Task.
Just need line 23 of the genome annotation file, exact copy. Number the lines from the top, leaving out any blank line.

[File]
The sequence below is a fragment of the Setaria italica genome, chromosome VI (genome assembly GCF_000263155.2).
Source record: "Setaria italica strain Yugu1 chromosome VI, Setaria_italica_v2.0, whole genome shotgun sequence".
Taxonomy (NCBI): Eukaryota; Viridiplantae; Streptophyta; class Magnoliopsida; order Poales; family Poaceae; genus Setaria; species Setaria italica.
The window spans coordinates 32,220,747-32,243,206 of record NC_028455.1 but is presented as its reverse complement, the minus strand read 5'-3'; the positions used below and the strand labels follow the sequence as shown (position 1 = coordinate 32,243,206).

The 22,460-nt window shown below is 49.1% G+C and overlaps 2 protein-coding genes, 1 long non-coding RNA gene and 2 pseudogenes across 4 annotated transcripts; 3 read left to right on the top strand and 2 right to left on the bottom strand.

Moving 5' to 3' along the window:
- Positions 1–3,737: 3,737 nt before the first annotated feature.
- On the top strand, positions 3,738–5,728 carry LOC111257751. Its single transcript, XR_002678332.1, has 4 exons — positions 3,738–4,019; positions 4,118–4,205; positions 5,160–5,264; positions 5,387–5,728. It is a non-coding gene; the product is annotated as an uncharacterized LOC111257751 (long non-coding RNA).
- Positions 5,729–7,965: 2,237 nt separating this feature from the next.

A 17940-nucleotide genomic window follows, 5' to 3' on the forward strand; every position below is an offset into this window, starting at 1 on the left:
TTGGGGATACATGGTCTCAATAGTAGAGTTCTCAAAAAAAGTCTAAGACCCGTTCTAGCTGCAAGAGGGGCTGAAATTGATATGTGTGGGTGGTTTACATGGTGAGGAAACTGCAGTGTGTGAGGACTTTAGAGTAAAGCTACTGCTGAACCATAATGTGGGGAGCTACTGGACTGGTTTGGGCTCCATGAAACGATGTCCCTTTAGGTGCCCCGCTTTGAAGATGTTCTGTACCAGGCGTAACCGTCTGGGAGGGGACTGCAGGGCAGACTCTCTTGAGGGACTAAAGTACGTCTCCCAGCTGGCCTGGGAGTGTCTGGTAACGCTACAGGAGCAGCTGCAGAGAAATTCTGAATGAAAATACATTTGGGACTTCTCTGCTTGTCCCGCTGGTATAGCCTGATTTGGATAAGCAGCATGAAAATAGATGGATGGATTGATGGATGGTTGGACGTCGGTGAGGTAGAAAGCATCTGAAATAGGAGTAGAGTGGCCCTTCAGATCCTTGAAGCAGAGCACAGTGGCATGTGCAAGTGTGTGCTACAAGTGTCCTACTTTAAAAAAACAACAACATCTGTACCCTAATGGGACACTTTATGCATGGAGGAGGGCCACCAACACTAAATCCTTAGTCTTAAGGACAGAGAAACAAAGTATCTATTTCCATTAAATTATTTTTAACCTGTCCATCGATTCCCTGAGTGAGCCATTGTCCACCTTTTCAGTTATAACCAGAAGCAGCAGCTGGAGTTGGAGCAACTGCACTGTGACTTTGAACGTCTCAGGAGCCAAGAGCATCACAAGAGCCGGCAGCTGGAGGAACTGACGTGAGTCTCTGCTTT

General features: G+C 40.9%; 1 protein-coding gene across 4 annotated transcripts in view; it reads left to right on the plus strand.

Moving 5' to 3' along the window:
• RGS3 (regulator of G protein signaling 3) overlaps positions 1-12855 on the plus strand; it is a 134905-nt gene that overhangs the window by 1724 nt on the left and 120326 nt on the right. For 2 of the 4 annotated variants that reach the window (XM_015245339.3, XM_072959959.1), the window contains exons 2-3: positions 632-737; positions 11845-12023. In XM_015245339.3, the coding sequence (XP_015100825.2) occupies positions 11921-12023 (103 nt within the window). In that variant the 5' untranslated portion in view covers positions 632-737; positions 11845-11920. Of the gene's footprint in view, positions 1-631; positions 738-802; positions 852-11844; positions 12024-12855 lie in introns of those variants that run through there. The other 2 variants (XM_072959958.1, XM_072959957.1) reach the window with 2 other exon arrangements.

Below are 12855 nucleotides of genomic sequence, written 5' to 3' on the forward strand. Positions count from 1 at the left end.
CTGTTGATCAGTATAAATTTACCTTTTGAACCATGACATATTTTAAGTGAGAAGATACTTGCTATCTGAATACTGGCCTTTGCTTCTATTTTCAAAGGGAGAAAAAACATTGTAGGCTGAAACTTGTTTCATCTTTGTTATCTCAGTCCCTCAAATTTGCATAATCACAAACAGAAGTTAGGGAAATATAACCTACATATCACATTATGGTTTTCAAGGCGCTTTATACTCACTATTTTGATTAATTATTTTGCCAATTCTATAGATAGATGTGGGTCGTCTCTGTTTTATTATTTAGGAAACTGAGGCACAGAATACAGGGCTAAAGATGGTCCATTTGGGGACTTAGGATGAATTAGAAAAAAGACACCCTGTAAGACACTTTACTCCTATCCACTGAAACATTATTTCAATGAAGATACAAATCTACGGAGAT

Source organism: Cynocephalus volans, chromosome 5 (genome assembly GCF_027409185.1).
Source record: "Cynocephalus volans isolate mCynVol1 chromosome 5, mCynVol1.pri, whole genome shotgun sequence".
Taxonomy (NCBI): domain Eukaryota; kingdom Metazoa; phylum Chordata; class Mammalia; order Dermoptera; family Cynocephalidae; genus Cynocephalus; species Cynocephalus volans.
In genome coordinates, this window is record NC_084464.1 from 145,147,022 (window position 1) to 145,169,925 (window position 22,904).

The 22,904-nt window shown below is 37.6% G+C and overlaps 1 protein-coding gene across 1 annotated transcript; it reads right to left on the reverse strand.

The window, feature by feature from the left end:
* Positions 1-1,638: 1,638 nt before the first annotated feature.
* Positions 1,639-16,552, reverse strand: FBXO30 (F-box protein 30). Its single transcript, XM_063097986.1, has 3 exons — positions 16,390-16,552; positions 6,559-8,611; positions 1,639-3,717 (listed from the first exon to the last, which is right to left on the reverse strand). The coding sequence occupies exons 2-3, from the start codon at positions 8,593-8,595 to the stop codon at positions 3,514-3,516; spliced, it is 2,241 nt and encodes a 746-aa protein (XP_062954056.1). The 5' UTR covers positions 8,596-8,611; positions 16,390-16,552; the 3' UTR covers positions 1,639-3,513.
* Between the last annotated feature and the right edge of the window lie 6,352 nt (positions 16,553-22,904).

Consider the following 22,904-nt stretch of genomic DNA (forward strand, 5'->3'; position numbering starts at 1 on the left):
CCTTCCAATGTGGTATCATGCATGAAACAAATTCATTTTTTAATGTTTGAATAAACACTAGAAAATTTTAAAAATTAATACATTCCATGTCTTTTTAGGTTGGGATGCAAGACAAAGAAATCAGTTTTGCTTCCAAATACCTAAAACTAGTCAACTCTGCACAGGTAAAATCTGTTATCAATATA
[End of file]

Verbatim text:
* Positions 1-1,638: 1,638 nt before the first annotated feature.